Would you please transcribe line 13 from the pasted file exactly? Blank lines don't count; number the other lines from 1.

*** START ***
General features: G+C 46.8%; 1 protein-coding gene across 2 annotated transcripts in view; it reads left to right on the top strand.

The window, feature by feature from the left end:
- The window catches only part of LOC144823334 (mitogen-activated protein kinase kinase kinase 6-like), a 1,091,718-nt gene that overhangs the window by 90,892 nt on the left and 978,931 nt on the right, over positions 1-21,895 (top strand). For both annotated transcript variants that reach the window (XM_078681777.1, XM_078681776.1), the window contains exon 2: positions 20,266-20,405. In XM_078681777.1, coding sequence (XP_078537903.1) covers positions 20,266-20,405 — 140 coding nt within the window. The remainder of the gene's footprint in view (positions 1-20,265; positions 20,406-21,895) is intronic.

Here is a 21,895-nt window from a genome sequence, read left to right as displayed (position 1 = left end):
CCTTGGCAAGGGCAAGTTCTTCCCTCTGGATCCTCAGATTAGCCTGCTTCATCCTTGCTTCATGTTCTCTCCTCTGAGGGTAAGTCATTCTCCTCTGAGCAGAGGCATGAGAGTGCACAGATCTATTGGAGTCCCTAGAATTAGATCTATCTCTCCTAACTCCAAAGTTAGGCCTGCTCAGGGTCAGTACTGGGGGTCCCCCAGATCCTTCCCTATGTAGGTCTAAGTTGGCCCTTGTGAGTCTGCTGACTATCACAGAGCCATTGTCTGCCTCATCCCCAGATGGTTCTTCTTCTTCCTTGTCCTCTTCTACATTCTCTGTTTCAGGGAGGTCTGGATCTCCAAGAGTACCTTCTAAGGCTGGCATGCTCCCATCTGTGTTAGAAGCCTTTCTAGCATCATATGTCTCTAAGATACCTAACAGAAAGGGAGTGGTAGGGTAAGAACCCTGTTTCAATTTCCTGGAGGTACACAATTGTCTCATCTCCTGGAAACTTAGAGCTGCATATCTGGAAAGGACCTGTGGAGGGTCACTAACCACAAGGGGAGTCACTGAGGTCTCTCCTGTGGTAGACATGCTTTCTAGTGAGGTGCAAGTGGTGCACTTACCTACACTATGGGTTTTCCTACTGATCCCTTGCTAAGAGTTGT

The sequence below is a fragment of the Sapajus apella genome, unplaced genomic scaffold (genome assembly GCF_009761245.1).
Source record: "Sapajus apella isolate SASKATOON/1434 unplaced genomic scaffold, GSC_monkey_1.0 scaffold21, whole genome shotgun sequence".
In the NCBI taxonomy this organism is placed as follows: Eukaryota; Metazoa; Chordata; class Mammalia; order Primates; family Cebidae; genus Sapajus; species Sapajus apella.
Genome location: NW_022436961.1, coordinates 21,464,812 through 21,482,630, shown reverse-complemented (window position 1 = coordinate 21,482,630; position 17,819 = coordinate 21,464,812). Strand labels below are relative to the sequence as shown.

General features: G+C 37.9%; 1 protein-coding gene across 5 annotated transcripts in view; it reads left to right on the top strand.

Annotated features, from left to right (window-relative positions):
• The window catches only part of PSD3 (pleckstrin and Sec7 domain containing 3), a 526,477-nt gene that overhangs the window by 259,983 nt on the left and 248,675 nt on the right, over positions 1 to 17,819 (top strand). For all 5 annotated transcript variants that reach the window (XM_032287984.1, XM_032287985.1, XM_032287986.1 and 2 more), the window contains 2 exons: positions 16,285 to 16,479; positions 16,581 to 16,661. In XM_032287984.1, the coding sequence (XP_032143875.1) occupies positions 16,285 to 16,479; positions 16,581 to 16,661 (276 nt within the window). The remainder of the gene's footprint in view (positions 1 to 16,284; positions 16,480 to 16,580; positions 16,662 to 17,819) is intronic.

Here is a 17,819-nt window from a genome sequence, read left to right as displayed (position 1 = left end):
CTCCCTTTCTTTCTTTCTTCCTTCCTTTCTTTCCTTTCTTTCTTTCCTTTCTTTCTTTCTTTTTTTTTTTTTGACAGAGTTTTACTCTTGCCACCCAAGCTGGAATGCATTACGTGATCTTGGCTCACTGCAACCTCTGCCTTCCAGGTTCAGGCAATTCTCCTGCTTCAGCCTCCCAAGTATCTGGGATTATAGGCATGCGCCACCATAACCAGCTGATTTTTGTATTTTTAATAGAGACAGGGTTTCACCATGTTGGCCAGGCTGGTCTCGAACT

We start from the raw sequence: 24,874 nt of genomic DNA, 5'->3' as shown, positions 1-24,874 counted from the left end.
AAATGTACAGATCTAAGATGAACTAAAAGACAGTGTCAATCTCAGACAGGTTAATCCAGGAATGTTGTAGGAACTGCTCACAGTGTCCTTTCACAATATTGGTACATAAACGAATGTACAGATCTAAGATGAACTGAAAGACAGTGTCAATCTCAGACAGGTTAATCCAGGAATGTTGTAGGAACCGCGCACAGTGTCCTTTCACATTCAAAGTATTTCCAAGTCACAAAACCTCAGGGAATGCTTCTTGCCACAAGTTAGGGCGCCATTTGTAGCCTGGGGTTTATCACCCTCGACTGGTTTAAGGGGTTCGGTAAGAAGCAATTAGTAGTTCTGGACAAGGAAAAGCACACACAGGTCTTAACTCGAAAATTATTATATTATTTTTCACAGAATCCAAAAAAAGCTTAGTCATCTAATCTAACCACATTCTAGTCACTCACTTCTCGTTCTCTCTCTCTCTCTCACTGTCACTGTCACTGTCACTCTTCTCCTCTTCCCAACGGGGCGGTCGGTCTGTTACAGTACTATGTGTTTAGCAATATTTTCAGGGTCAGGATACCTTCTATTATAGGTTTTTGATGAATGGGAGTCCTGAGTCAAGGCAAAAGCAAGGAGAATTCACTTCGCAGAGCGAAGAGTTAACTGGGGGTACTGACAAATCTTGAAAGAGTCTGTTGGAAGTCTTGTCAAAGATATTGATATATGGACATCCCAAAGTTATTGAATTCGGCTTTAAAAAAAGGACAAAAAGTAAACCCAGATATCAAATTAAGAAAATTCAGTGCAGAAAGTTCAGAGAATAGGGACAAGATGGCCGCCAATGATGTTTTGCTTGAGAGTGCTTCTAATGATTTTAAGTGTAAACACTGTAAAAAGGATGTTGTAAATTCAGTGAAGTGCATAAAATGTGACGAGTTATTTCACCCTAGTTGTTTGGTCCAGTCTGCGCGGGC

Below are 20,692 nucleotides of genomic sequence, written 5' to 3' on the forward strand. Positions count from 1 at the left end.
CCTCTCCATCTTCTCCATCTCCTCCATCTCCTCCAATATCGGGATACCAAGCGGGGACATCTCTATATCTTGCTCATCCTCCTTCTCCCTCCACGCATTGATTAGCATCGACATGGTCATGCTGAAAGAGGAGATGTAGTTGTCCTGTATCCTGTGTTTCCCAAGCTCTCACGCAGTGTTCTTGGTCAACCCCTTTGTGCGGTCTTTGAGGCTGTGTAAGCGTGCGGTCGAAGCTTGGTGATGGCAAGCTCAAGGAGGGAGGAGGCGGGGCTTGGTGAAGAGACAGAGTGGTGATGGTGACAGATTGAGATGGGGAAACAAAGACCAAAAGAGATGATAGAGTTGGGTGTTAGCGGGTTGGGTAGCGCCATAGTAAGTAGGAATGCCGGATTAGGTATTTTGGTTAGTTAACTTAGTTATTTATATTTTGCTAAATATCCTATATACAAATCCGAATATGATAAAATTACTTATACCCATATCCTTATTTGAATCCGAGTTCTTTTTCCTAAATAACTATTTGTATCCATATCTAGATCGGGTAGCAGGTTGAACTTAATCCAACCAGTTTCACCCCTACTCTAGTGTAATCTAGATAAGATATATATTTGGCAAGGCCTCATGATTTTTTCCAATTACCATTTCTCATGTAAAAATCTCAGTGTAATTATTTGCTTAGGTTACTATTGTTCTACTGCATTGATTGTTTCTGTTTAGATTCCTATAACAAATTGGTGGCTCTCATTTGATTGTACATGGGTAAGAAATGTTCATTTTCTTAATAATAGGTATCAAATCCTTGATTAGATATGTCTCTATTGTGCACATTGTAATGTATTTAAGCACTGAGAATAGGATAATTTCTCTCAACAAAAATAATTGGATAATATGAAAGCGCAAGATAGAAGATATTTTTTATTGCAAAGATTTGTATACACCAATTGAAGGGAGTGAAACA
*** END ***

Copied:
Here is a 17,819-nt window from a genome sequence, read left to right as displayed (position 1 = left end):